Monday, January 1, 2007


Adam Larson
Caustic Logic/The 12/7-9/11 Treadmill
December 26 2006

Day of Deceit author Robert Stinnett is a research fellow at the Independent Institute, an Oakland, CA-based conservative libertarian, anti-big government think tank. In addition to hosting Stinnett and his Pearl Harbor case and publishing books like “Against Leviathan,” they also feature as a fellow 9/11 skeptic and former Reagan economist Paul Craig Roberts. Via the Institute, Stinnett started to repeatedly explain and promote his arguments from Day of Deceit, starting with an event in May 2000 called “Pearl Harbor: Official Lies in an American War Tragedy?” [1] Later that year he wrote a commentary published to mark the 59th anniversary of “December 7, 1941: A Setup from the Beginning.” This piece explicitly mentioned “McCollum’s secret memo dated October 7, 1940, and recently obtained through the Freedom of Information Act.” He cited its eight points, the “centerpiece” of which was “keeping the might of the U.S. Fleet based in the Territory of Hawaii as a lure for a Japanese attack.” In this original piece, he listed two specific questions “at the top of the foreknowledge list: (1) whether President Franklin D. Roosevelt and his top military chieftains provoked Japan into an “overt act of war” directed at Hawaii, and (2) whether Japan’s military plans were obtained in advance by the United States but concealed from the Hawaiian military commanders, Admiral Husband E. Kimmel and Lieutenant General Walter Short so they would not interfere with the overt act.” [2] That is, the failure to intercept warnings was intentional and secondary to the provocation.

Robert Stinnett, if I'm not mistaken, at the White House in 1990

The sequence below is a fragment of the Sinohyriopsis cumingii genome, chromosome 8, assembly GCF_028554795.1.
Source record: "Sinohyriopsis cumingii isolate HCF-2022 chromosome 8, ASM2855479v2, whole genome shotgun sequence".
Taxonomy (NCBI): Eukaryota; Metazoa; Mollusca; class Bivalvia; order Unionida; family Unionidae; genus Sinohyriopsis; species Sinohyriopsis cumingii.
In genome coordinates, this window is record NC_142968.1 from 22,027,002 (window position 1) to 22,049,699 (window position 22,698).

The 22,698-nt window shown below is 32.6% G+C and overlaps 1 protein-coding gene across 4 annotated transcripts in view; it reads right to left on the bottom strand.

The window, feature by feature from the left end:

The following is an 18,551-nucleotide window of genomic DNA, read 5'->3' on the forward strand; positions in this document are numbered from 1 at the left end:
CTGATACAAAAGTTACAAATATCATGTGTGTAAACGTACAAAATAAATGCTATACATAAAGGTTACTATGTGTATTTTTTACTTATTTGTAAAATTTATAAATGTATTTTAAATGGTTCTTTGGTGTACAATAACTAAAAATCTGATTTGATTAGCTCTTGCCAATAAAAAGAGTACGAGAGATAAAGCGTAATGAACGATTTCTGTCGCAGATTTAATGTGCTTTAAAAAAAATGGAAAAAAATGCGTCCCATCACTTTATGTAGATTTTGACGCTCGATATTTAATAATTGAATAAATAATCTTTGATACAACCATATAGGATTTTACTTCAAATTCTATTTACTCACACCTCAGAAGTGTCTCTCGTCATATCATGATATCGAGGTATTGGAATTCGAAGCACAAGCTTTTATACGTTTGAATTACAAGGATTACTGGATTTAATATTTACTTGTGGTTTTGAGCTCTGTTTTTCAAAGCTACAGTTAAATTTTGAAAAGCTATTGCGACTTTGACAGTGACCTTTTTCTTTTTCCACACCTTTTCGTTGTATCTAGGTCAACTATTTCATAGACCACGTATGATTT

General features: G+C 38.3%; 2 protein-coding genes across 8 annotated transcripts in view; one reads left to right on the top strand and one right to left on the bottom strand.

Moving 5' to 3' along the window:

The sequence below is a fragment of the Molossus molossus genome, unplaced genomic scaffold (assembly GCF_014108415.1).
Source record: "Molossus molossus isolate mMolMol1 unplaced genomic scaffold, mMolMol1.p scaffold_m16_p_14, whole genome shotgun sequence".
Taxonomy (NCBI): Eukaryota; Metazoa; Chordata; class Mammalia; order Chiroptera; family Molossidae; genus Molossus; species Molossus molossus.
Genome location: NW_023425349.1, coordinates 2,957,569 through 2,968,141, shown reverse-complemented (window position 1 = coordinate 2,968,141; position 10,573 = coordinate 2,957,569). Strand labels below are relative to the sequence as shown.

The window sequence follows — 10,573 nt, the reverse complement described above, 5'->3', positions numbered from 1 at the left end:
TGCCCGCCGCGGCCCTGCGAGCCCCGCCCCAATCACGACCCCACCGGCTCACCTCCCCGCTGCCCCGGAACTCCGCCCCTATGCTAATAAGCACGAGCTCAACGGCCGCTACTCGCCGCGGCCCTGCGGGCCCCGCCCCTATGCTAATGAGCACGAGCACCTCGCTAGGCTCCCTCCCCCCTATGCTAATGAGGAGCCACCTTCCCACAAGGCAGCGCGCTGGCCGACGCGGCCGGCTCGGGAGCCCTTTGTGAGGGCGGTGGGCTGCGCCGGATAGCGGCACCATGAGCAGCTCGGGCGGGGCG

This December 2000 piece set a trend for anniversary commemorative articles. On the 60th anniversary of Pearl Harbor and just three months after 9/11, he published “Pentagon Still Scapegoats Pearl Harbor Fall Guys.” Again he posed the same two questions – was it provoked, and did they intercept messages. Again he made largely the same arguments as the previous year, prominently mentioning and explaining his exclusive evidence, the McCollum memo. [3]

But then something changed in 2002, curiously at just the same time the post-9/11 world and its questions of what Bush knew began to sink in. We can see a shift in direction in that his speech that year was five days early, on December 2. Still boldly titled “The Pearl Harbor Deception,” it was different in two ways than his presentations before 9/11 – First, his two questions had changed, now omitting provocation. “Two questions about the Japanese attack on Pearl Harbor have ignited a controversy that has burned for 60 years: Did U.S. naval cryptographers crack the Japanese naval codes before the attack? Did Japanese warships and their commanding admirals break radio silence at sea before the attack?” the second change I noticed is the lack of any reference to McCollum’s memo; he was leaving out what was the core of his argument, the primary thing that made it HIS argument. He was surrendering his edge. [4]